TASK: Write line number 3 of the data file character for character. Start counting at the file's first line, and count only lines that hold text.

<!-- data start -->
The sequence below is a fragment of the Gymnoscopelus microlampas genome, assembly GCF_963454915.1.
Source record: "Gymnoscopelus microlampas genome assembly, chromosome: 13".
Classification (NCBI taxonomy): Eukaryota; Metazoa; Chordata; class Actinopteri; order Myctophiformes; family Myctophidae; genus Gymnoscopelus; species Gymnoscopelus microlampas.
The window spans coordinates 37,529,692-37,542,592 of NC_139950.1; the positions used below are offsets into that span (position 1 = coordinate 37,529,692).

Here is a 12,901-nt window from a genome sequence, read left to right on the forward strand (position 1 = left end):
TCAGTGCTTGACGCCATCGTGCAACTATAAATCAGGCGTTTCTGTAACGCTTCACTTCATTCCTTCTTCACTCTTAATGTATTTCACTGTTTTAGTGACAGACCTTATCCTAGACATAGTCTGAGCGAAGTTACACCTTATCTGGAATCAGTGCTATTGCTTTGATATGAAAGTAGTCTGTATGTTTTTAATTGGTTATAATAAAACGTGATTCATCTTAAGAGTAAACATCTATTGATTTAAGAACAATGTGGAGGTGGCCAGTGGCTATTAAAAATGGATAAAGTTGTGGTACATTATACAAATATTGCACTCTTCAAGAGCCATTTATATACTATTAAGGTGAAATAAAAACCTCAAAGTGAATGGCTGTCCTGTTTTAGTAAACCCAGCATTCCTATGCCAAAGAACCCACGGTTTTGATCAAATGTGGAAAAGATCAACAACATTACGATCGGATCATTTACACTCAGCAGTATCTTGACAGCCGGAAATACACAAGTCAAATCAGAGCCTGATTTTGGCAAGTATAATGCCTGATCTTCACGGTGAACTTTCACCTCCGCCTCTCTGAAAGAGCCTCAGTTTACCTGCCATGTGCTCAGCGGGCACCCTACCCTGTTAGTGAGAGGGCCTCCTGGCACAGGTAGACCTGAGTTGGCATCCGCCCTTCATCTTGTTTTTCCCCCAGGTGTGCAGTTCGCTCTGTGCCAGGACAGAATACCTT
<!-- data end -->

Classification (NCBI taxonomy): Eukaryota; Metazoa; Chordata; class Actinopteri; order Myctophiformes; family Myctophidae; genus Gymnoscopelus; species Gymnoscopelus microlampas.